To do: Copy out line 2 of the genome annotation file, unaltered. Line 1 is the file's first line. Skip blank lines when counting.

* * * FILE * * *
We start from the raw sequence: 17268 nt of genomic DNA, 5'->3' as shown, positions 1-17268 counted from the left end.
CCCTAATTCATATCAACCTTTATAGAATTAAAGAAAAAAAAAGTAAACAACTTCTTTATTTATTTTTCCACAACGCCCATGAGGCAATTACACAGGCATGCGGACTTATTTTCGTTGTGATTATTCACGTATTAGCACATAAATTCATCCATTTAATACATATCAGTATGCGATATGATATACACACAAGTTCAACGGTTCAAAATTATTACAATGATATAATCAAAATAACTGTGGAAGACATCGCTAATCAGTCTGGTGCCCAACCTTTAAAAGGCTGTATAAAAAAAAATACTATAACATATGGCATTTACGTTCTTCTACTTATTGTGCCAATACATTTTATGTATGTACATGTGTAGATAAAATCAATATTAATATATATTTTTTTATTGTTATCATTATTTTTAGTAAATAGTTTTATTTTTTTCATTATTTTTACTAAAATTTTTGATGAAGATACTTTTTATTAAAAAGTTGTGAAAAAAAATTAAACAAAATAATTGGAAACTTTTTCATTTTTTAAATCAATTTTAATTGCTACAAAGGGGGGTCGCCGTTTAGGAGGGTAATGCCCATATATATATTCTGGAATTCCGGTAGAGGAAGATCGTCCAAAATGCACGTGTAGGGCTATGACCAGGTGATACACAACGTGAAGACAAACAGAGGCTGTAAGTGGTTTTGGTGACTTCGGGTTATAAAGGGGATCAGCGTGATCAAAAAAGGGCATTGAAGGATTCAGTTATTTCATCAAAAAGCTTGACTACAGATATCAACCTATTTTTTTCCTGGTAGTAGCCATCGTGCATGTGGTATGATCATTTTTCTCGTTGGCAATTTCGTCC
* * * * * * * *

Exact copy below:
CCCTAATTCATATCAACCTTTATAGAATTAAAGAAAAAAAAAGTAAACAACTTCTTTATTTATTTTTCCACAACGCCCATGAGGCAATTACACAGGCATGCGGACTTATTTTCGTTGTGATTATTCACGTATTAGCACATAAATTCATCCATTTAATACATATCAGTATGCGATATGATATACACACAAGTTCAACGGTTCAAAATTATTACAATGATATAATCAAAATAACTGTGGAAGACATCGCTAATCAGTCTGGTGCCCAACCTTTAAAAGGCTGTATAAAAAAAAATACTATAACATATGGCATTTACGTTCTTCTACTTATTGTGCCAATACATTTTATGTATGTACATGTGTAGATAAAATCAATATTAATATATATTTTTTTATTGTTATCATTATTTTTAGTAAATAGTTTTATTTTTTTCATTATTTTTACTAAAATTTTTGATGAAGATACTTTTTATTAAAAAGTTGTGAAAAAAAATTAAACAAAATAATTGGAAACTTTTTCATTTTTTAAATCAATTTTAATTGCTACAAAGGGGGGTCGCCGTTTAGGAGGGTAATGCCCATATATATATTCTGGAATTCCGGTAGAGGAAGATCGTCCAAAATGCACGTGTAGGGCTATGACCAGGTGATACACAACGTGAAGACAAACAGAGGCTGTAAGTGGTTTTGGTGACTTCGGGTTATAAAGGGGATCAGCGTGATCAAAAAAGGGCATTGAAGGATTCAGTTATTTCATCAAAAAGCTTGACTACAGATATCAACCTATTTTTTTCCTGGTAGTAGCCATCGTGCATGTGGTATGATCATTTTTCTCGTTGGCAATTTCGTCC